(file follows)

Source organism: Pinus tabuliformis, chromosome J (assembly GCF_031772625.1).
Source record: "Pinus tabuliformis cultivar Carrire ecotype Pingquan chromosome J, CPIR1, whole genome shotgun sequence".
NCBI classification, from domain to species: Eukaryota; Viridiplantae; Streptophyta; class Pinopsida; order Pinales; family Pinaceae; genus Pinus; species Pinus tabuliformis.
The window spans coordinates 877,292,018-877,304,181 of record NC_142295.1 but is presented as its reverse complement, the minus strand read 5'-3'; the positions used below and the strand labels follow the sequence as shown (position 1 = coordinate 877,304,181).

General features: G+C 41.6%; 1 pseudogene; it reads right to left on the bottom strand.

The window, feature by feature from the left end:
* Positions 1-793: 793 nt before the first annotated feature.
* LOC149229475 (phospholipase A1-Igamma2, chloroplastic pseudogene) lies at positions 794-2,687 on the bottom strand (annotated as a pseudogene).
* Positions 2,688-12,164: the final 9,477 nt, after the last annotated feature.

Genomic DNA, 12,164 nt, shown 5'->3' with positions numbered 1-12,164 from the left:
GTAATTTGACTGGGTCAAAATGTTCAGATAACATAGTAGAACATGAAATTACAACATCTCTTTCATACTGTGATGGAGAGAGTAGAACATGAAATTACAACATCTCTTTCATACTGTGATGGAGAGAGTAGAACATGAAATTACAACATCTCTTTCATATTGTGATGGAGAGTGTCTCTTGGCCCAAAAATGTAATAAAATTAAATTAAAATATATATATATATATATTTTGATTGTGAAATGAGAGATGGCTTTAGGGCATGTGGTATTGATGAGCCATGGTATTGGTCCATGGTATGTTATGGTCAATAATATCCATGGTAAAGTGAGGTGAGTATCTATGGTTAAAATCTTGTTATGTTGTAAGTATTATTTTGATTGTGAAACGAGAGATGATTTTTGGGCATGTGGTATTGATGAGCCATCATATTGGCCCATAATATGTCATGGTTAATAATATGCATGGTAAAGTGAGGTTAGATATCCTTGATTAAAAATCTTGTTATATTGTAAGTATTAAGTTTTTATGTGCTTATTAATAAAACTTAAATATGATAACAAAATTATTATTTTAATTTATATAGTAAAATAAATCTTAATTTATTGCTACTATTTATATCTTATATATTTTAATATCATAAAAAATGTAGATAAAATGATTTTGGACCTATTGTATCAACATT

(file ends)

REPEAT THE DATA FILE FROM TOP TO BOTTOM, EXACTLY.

Source organism: Pinus tabuliformis, chromosome J (assembly GCF_031772625.1).
Source record: "Pinus tabuliformis cultivar Carrire ecotype Pingquan chromosome J, CPIR1, whole genome shotgun sequence".
NCBI classification, from domain to species: Eukaryota; Viridiplantae; Streptophyta; class Pinopsida; order Pinales; family Pinaceae; genus Pinus; species Pinus tabuliformis.
The window spans coordinates 877,292,018-877,304,181 of record NC_142295.1 but is presented as its reverse complement, the minus strand read 5'-3'; the positions used below and the strand labels follow the sequence as shown (position 1 = coordinate 877,304,181).

General features: G+C 41.6%; 1 pseudogene; it reads right to left on the bottom strand.

The window, feature by feature from the left end:
* Positions 1-793: 793 nt before the first annotated feature.
* LOC149229475 (phospholipase A1-Igamma2, chloroplastic pseudogene) lies at positions 794-2,687 on the bottom strand (annotated as a pseudogene).
* Positions 2,688-12,164: the final 9,477 nt, after the last annotated feature.

Genomic DNA, 12,164 nt, shown 5'->3' with positions numbered 1-12,164 from the left:
GTAATTTGACTGGGTCAAAATGTTCAGATAACATAGTAGAACATGAAATTACAACATCTCTTTCATACTGTGATGGAGAGAGTAGAACATGAAATTACAACATCTCTTTCATACTGTGATGGAGAGAGTAGAACATGAAATTACAACATCTCTTTCATATTGTGATGGAGAGTGTCTCTTGGCCCAAAAATGTAATAAAATTAAATTAAAATATATATATATATATATTTTGATTGTGAAATGAGAGATGGCTTTAGGGCATGTGGTATTGATGAGCCATGGTATTGGTCCATGGTATGTTATGGTCAATAATATCCATGGTAAAGTGAGGTGAGTATCTATGGTTAAAATCTTGTTATGTTGTAAGTATTATTTTGATTGTGAAACGAGAGATGATTTTTGGGCATGTGGTATTGATGAGCCATCATATTGGCCCATAATATGTCATGGTTAATAATATGCATGGTAAAGTGAGGTTAGATATCCTTGATTAAAAATCTTGTTATATTGTAAGTATTAAGTTTTTATGTGCTTATTAATAAAACTTAAATATGATAACAAAATTATTATTTTAATTTATATAGTAAAATAAATCTTAATTTATTGCTACTATTTATATCTTATATATTTTAATATCATAAAAAATGTAGATAAAATGATTTTGGACCTATTGTATCAACATT